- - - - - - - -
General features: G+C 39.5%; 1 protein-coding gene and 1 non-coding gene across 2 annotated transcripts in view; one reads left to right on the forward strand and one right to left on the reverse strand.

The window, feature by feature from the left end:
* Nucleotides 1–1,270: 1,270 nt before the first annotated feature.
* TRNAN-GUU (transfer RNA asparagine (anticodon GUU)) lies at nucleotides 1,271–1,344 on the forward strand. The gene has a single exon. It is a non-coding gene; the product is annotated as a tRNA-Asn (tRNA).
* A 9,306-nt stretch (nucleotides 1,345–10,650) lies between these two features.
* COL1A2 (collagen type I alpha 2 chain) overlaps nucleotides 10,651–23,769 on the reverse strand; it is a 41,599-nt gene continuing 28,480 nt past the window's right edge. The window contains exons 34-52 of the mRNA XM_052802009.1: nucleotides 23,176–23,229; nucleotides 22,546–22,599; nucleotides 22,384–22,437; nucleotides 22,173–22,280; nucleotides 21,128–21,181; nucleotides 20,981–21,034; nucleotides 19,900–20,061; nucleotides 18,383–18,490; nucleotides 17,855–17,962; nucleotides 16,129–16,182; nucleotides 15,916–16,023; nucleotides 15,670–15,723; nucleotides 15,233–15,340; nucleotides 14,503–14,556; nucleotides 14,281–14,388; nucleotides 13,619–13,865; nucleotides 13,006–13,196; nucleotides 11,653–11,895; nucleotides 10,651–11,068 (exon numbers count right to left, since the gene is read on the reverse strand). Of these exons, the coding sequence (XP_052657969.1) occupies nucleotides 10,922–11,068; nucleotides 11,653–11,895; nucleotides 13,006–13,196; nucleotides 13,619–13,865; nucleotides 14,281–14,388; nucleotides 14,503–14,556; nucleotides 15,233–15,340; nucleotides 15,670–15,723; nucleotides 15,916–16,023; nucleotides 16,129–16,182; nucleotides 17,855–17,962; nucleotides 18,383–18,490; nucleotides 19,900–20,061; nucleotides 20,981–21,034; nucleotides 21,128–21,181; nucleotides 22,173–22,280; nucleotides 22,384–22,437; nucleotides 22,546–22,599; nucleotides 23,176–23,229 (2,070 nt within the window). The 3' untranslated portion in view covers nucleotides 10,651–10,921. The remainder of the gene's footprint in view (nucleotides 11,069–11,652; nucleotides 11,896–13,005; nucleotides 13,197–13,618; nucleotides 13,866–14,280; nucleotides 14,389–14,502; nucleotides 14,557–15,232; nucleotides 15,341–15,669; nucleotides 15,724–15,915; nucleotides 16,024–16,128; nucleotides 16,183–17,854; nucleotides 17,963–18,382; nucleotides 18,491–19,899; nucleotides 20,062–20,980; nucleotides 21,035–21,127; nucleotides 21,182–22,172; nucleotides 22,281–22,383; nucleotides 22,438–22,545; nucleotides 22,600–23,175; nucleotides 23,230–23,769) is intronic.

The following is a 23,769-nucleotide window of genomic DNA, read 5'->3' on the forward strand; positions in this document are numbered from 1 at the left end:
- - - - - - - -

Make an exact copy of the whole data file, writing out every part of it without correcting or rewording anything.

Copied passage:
General features: G+C 39.5%; 1 protein-coding gene and 1 non-coding gene across 2 annotated transcripts in view; one reads left to right on the forward strand and one right to left on the reverse strand.

The window, feature by feature from the left end:
* Nucleotides 1–1,270: 1,270 nt before the first annotated feature.
* TRNAN-GUU (transfer RNA asparagine (anticodon GUU)) lies at nucleotides 1,271–1,344 on the forward strand. The gene has a single exon. It is a non-coding gene; the product is annotated as a tRNA-Asn (tRNA).
* A 9,306-nt stretch (nucleotides 1,345–10,650) lies between these two features.
* COL1A2 (collagen type I alpha 2 chain) overlaps nucleotides 10,651–23,769 on the reverse strand; it is a 41,599-nt gene continuing 28,480 nt past the window's right edge. The window contains exons 34-52 of the mRNA XM_052802009.1: nucleotides 23,176–23,229; nucleotides 22,546–22,599; nucleotides 22,384–22,437; nucleotides 22,173–22,280; nucleotides 21,128–21,181; nucleotides 20,981–21,034; nucleotides 19,900–20,061; nucleotides 18,383–18,490; nucleotides 17,855–17,962; nucleotides 16,129–16,182; nucleotides 15,916–16,023; nucleotides 15,670–15,723; nucleotides 15,233–15,340; nucleotides 14,503–14,556; nucleotides 14,281–14,388; nucleotides 13,619–13,865; nucleotides 13,006–13,196; nucleotides 11,653–11,895; nucleotides 10,651–11,068 (exon numbers count right to left, since the gene is read on the reverse strand). Of these exons, the coding sequence (XP_052657969.1) occupies nucleotides 10,922–11,068; nucleotides 11,653–11,895; nucleotides 13,006–13,196; nucleotides 13,619–13,865; nucleotides 14,281–14,388; nucleotides 14,503–14,556; nucleotides 15,233–15,340; nucleotides 15,670–15,723; nucleotides 15,916–16,023; nucleotides 16,129–16,182; nucleotides 17,855–17,962; nucleotides 18,383–18,490; nucleotides 19,900–20,061; nucleotides 20,981–21,034; nucleotides 21,128–21,181; nucleotides 22,173–22,280; nucleotides 22,384–22,437; nucleotides 22,546–22,599; nucleotides 23,176–23,229 (2,070 nt within the window). The 3' untranslated portion in view covers nucleotides 10,651–10,921. The remainder of the gene's footprint in view (nucleotides 11,069–11,652; nucleotides 11,896–13,005; nucleotides 13,197–13,618; nucleotides 13,866–14,280; nucleotides 14,389–14,502; nucleotides 14,557–15,232; nucleotides 15,341–15,669; nucleotides 15,724–15,915; nucleotides 16,024–16,128; nucleotides 16,183–17,854; nucleotides 17,963–18,382; nucleotides 18,491–19,899; nucleotides 20,062–20,980; nucleotides 21,035–21,127; nucleotides 21,182–22,172; nucleotides 22,281–22,383; nucleotides 22,438–22,545; nucleotides 22,600–23,175; nucleotides 23,230–23,769) is intronic.

The following is a 23,769-nucleotide window of genomic DNA, read 5'->3' on the forward strand; positions in this document are numbered from 1 at the left end: